Plectranthus Plant Profile

Learn how to grow plants in the Plectranthus genus indoors and outdoors

plectranthus Mona Lavender

The Spruce / Kara Riley

Plectranthus is a large genus of plants native to areas in the Southern Hemisphere containing approximately 350 species. Plants in the Plectranthus genus are closely related to mint as they are part of the same family—the Lamiaceae family. The Plectranthus genus is characterized by both annual and perennial plants, many of which are used for food, ornamental, and medical purposes. Many Plectranthus species share common characteristics including aromatic and colorful foliage, and leaves that tend to be wavy, toothed or scalloped on the edges. The Plectranthus genus is characterized by both shrubs and ground cover plants. 

Plants in the Plectranthus genus can commonly be found growing outdoors as ornamental plants in containers or gardens, as well as indoors as houseplants depending on the species. Plectranthus species are usually low-maintenance, and fast-growing, which makes them attractive options for even the most inexperienced gardener. Some of the most well-known Plectranthus species include the Plectranthus scutellarioides, commonly known as coleus, and the Plectranthus ‘Mona Lavender,’ which has become a popular houseplant.

Botanical Name Plectranthus
Plant Type Annual, perennial
Mature Size 150mm - 2m tall
Sun Exposure Full sun or partial shade
Soil Type Well-draining
Soil pH 6.0
Bloom Time Spring, winter, fall
Flower Color Purple, pink, white, and blue
Hardiness Zones 8 to 11
Native Area Africa, Madagascar, India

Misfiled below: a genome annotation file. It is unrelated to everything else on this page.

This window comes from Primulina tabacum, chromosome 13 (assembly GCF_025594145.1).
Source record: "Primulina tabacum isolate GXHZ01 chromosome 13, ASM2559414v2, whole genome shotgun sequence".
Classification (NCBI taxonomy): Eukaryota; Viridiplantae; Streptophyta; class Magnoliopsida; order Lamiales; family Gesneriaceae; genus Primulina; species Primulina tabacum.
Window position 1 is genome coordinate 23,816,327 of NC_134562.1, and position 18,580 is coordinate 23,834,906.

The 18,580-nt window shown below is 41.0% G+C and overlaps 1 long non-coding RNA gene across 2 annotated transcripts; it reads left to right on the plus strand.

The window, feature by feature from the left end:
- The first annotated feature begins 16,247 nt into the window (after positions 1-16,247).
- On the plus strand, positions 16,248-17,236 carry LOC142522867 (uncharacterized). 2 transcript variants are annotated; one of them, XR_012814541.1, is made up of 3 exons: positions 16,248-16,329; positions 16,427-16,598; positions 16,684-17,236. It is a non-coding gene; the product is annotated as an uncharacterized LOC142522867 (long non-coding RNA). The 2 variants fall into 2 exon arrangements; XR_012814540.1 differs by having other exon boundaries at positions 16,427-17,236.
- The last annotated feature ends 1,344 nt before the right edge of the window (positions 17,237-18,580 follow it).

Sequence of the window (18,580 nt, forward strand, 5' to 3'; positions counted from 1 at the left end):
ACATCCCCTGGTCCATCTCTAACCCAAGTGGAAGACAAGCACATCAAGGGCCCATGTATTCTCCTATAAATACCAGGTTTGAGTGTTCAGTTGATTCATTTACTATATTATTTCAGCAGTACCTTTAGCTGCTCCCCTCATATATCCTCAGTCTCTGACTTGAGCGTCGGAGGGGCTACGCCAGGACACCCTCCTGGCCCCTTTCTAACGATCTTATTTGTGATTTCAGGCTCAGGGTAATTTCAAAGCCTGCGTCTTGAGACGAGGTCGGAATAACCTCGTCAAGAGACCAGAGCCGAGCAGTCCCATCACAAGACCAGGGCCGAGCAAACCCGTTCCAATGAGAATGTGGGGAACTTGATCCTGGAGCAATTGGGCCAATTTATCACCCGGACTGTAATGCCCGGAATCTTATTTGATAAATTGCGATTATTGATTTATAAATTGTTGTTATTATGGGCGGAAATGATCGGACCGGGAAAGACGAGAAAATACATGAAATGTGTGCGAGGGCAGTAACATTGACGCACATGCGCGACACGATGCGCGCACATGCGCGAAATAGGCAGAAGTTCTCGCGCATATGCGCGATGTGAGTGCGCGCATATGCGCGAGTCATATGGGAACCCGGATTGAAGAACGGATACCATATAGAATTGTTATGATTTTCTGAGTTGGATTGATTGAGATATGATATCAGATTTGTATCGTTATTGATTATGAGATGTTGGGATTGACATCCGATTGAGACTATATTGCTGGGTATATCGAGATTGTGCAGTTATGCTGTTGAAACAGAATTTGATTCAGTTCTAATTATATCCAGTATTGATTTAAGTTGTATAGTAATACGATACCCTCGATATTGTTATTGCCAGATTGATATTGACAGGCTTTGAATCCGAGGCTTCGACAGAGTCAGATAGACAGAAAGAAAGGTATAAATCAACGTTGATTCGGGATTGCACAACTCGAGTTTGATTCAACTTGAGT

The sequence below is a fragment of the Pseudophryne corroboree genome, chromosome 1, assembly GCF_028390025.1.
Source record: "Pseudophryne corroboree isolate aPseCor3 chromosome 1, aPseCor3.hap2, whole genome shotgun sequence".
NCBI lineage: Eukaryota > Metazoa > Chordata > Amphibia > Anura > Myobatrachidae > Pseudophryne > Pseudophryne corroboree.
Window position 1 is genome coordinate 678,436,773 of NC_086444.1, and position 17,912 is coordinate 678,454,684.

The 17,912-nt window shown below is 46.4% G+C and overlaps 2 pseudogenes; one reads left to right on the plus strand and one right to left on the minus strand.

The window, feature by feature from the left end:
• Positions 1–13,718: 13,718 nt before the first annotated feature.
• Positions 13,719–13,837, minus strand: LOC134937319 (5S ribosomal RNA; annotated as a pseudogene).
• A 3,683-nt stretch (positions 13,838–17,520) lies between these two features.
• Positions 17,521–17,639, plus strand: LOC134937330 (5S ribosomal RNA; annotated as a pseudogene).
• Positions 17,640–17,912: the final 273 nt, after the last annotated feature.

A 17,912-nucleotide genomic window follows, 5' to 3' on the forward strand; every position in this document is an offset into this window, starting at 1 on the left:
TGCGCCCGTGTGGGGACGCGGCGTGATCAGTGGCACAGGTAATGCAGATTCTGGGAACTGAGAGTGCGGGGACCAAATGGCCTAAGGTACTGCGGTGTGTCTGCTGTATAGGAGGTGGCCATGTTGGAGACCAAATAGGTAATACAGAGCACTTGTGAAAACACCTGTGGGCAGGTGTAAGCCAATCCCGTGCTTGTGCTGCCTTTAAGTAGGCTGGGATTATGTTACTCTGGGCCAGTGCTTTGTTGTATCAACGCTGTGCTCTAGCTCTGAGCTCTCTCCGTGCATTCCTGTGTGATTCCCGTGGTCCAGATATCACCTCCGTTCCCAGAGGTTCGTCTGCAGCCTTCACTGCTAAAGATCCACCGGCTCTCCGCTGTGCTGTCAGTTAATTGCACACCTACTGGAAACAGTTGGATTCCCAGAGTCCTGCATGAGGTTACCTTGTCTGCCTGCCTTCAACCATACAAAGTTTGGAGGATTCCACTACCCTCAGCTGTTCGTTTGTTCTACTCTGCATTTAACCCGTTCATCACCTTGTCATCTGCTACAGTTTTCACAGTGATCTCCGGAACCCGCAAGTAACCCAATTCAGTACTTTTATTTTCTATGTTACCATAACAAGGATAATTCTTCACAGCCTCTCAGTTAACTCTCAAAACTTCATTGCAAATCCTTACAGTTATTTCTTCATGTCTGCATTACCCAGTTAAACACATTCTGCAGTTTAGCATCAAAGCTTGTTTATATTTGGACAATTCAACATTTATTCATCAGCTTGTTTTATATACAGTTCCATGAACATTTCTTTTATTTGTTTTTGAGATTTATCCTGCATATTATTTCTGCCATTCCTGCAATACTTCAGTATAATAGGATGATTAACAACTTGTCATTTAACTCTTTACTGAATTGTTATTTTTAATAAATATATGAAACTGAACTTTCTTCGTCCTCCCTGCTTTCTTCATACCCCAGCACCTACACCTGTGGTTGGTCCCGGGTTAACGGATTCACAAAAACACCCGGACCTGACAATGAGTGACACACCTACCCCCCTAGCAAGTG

closeup of plectranthus

The Spruce / Kara Riley

closeup of plectranthus

The Spruce / Kara Riley


The Spruce / Kara Riley

closeup of flowers on plectranthus

The Spruce / Kara Riley

How to Grow Plectranthus

Generally, plants in the Plectranthus species are easy to grow and do not require too much attention or special treatment. They do best in locations that provide partial shade although some species can handle growing in full sun if necessary. They are shallow-rooted plants that appreciate adequate water but can tolerate short periods of drought as they store water in their stems. They are easily propagated, and only require pruning for cosmetic reasons. Plectranthus species are not frost-tolerant, but the perennial species will come back after each winter in locations that receive cold winters. 

Plectranthus plants can flower multiple times a year and tend to flower at the end of the season, during the shortest days of the year in winter-hardy zones, or in cool summer climates. Depending on the species, flowers can be purple, pink, white, or blue.


The exact amount of light needed to grow Plectranthus depends on the species. However, as a general rule of thumb, most Plectranthus species appreciate bright, indirect light. Very few can tolerate direct sun and may suffer from leaf burn if exposed to direct sun for too long. When growing Plectranthus outdoors, choose a spot that receives sun for only part of the day, or a spot that is in the shade completely like beneath a tree. When grown indoors, a location that receives direct light for most of the day is ideal.